Doug Lisle gave this presentation. It was very helpful and I've used some of his suggestions. The presentation dealt with the problem we face from people that ask, "Aren't you getting enough protein?" Or, "Do you think you are too good to eat our food?" Etc. etc. We've all faced these kind of situations. Doug opened by stating that we'll have a lot of conflicts on interests with what we are doing. Bottom line to the problem springs from the fact that "It's all about status (respect, regard). It also involves this question: "How well am I making choices re. short term, med and long term outcomes?" We give more status to those who make choices based on long term solutions. When the status shifts away from other people, then they get "disturbed."
In society, according to Doug, there is a dominance hierarchy. The higher in the hierarchy one goes the greater the mating opportunities. You can see that Doug truly is a psychologist. But his discussion of this actually made sense. So the problem about status is really about where someone feels they are on the hierarchy ladder. If I start doing something different that changes their perception of where they might fall on the hierarchy ladder, this is disturbing to them and they react in ways that present a challenge to our eating plan. If I start doing things "better, especially if it is not as "tasty" as I used to eat or as "tasty as societal norms, then I must be doing it for a superior reason, so I must think I am superior and the other person down a notch on the ladder. This upsets their "status."
Doug taught that there are 2 types of people that we will have to deal with:
1. People that don't know (anything about what you are doing and why), and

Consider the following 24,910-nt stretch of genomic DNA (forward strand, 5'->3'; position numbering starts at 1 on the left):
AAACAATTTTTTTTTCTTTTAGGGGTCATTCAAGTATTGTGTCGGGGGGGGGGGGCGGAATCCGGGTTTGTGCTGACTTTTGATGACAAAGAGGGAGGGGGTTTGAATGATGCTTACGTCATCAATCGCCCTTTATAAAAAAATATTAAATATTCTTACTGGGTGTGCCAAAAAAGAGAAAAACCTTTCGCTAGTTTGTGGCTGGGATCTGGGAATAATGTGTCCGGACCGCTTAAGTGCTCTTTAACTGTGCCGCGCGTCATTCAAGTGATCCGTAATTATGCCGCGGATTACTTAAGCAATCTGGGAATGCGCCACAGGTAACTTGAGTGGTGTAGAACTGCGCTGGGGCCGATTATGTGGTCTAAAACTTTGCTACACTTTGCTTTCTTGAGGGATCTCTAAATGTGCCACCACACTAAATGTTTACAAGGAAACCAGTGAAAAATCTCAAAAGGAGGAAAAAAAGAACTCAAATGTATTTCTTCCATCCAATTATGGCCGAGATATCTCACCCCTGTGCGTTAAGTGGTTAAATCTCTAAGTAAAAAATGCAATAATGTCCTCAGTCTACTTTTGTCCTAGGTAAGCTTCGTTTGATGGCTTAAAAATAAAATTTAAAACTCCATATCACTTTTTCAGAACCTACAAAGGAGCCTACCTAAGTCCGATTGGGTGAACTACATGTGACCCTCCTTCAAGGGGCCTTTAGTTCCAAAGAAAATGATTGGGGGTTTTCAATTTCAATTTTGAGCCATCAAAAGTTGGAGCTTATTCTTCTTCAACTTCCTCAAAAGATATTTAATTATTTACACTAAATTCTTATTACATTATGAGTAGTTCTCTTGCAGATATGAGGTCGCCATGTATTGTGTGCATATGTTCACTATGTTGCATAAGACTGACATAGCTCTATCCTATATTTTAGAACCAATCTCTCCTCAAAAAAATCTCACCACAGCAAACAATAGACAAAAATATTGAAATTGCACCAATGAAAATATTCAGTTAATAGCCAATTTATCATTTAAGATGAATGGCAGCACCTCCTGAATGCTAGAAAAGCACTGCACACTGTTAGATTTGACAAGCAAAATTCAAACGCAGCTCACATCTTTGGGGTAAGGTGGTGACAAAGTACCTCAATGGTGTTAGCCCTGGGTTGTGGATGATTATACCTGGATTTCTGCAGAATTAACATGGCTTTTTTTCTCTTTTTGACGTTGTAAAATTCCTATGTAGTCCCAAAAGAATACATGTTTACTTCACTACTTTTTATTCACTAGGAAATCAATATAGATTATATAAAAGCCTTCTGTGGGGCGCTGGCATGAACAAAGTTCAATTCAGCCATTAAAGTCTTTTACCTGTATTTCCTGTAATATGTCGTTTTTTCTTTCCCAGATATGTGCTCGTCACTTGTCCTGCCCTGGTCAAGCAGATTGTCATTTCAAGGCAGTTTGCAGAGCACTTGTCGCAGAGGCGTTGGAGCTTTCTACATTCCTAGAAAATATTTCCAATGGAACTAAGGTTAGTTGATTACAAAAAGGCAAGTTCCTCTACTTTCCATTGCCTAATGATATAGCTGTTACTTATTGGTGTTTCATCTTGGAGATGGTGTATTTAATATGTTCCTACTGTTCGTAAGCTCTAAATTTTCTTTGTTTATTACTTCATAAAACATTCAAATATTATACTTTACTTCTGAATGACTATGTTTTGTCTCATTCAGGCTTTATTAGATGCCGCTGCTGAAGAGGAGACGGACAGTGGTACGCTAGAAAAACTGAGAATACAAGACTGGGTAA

2. People who know why we are doing what we are doing.
To deal with the Type 1 person, understand that they are anxious that you are pulling ahead of them (in the village) and that they are slipping behind. In dealing with them, you can respond by saying, "I don't know. That "texts" that you are not fighting with their status.
A Type 1 person will wonder and ask "Why are you doing this? It seems too much a sacrifice for what you are getting out of it." It will be tempting to want to explain to them and get the status I deserve. But, long run, if we use the proper strategies to not disturb their status, it will be easier for us to get along with out having to go along. They will then leave us along to eat as we please.
1. Answer, "I don't know."
2. "It seems . . ." strategy, also designed to indicate that you are not fighting with their status.
3. "It's probably not right for everyone . . ." -- validates them and their eating fat, sugar, etc.
4. "I'm just trying to get more . . . (antioxidants, etc.)
These are all designed to indicate that we are not out to change anyone's place on the hierarchy ladder.
To deal with Type 2 people: the issue is not about knowledge, but about their status. We take care of Type 2 people by giving them status.
1. Ask questions -- This elevates them in their own eyes. You are acting "subservient" which is a good strategy.
2. Give compliments
3. Take away from yourself, deprecating.
4. Let them feel OK, I don't have to "grandstand" that I'm better.
Bottom line for dealing with all people re. eating plant-strong:
I have to be SMOOTH to get along.
My innate "status checker" knows when my status goes up or down. My ego is a mechanism for checking status. When we want to GO along and give up how we plan to eat, it's our mechanism for handling their changing status. We are embarrassed for them, so it's easy to give in and go along.
Using the above strategies is better for you in the long run.
Then we all will have the life we deserve.
One last photo: A "pizza" plant-strong, made on WW pita bread or maybe WW tortilla, with a bed of greens, topped with hummus and then veggies, including sautéed onions and peppers, and then tomatoes. Could also use broccoli, pineapple and whatever. It was very good!!
I will post one final blog about this weekend.